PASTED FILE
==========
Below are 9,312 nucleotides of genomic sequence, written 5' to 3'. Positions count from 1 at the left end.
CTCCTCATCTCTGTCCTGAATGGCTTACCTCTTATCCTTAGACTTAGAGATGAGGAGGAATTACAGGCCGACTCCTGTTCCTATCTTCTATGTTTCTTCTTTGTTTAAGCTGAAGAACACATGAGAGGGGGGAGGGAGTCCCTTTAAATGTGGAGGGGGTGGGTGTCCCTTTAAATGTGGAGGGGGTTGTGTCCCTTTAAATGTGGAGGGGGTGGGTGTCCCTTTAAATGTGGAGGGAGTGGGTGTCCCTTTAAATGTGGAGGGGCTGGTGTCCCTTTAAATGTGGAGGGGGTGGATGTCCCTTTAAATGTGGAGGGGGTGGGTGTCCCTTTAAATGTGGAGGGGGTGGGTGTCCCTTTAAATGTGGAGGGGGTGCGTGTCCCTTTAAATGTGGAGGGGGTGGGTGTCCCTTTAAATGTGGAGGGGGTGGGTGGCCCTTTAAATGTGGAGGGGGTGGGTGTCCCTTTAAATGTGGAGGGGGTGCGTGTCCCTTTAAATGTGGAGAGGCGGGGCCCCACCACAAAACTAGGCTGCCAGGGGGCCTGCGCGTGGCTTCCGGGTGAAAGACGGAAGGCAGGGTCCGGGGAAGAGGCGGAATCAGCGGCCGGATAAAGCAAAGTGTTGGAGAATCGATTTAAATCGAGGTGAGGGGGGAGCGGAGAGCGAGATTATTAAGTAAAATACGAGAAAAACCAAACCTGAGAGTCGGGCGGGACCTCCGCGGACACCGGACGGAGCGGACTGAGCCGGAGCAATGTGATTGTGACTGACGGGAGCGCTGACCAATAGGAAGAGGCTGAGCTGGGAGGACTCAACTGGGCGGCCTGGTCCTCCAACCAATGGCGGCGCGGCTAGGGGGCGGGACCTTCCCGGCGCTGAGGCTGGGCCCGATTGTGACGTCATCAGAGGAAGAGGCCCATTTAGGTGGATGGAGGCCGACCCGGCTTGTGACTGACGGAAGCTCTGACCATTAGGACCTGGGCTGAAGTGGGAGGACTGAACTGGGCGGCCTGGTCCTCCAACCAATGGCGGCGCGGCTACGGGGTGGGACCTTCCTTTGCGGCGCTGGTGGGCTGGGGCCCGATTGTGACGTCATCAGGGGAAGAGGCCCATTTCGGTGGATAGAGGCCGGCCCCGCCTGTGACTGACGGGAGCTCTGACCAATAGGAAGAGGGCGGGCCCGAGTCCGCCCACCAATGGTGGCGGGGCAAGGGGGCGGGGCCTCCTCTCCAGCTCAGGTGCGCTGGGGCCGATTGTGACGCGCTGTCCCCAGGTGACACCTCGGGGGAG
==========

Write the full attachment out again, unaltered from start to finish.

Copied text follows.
Below are 9,312 nucleotides of genomic sequence, written 5' to 3'. Positions count from 1 at the left end.
CTCCTCATCTCTGTCCTGAATGGCTTACCTCTTATCCTTAGACTTAGAGATGAGGAGGAATTACAGGCCGACTCCTGTTCCTATCTTCTATGTTTCTTCTTTGTTTAAGCTGAAGAACACATGAGAGGGGGGAGGGAGTCCCTTTAAATGTGGAGGGGGTGGGTGTCCCTTTAAATGTGGAGGGGGTTGTGTCCCTTTAAATGTGGAGGGGGTGGGTGTCCCTTTAAATGTGGAGGGAGTGGGTGTCCCTTTAAATGTGGAGGGGCTGGTGTCCCTTTAAATGTGGAGGGGGTGGATGTCCCTTTAAATGTGGAGGGGGTGGGTGTCCCTTTAAATGTGGAGGGGGTGGGTGTCCCTTTAAATGTGGAGGGGGTGCGTGTCCCTTTAAATGTGGAGGGGGTGGGTGTCCCTTTAAATGTGGAGGGGGTGGGTGGCCCTTTAAATGTGGAGGGGGTGGGTGTCCCTTTAAATGTGGAGGGGGTGCGTGTCCCTTTAAATGTGGAGAGGCGGGGCCCCACCACAAAACTAGGCTGCCAGGGGGCCTGCGCGTGGCTTCCGGGTGAAAGACGGAAGGCAGGGTCCGGGGAAGAGGCGGAATCAGCGGCCGGATAAAGCAAAGTGTTGGAGAATCGATTTAAATCGAGGTGAGGGGGGAGCGGAGAGCGAGATTATTAAGTAAAATACGAGAAAAACCAAACCTGAGAGTCGGGCGGGACCTCCGCGGACACCGGACGGAGCGGACTGAGCCGGAGCAATGTGATTGTGACTGACGGGAGCGCTGACCAATAGGAAGAGGCTGAGCTGGGAGGACTCAACTGGGCGGCCTGGTCCTCCAACCAATGGCGGCGCGGCTAGGGGGCGGGACCTTCCCGGCGCTGAGGCTGGGCCCGATTGTGACGTCATCAGAGGAAGAGGCCCATTTAGGTGGATGGAGGCCGACCCGGCTTGTGACTGACGGAAGCTCTGACCATTAGGACCTGGGCTGAAGTGGGAGGACTGAACTGGGCGGCCTGGTCCTCCAACCAATGGCGGCGCGGCTACGGGGTGGGACCTTCCTTTGCGGCGCTGGTGGGCTGGGGCCCGATTGTGACGTCATCAGGGGAAGAGGCCCATTTCGGTGGATAGAGGCCGGCCCCGCCTGTGACTGACGGGAGCTCTGACCAATAGGAAGAGGGCGGGCCCGAGTCCGCCCACCAATGGTGGCGGGGCAAGGGGGCGGGGCCTCCTCTCCAGCTCAGGTGCGCTGGGGCCGATTGTGACGCGCTGTCCCCAGGTGACACCTCGGGGGAG